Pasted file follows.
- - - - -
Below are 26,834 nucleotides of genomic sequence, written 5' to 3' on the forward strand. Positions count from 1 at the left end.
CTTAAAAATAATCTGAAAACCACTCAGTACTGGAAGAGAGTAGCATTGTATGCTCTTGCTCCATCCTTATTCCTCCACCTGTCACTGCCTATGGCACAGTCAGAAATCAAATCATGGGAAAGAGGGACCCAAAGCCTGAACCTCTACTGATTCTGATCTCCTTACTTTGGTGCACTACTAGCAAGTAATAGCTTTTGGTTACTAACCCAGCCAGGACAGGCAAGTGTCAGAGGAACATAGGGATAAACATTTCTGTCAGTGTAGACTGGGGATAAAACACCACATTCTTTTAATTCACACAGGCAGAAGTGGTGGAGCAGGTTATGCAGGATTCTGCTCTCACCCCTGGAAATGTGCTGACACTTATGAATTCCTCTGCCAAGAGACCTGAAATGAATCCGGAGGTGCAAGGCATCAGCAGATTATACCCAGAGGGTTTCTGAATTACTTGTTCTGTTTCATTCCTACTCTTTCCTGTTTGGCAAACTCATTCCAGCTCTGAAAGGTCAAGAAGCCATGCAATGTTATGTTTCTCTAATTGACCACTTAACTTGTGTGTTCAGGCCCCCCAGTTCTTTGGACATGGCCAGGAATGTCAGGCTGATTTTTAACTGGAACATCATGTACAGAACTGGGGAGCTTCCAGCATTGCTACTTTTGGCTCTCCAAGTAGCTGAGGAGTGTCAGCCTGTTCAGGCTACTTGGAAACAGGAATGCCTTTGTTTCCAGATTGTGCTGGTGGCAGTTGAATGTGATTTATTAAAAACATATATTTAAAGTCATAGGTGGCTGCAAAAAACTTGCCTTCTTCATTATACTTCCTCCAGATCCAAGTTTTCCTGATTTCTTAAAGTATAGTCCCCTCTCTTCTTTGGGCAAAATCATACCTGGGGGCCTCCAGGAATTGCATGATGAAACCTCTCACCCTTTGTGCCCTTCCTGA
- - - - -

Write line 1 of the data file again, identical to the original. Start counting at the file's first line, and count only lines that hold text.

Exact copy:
Below are 26,834 nucleotides of genomic sequence, written 5' to 3' on the forward strand. Positions count from 1 at the left end.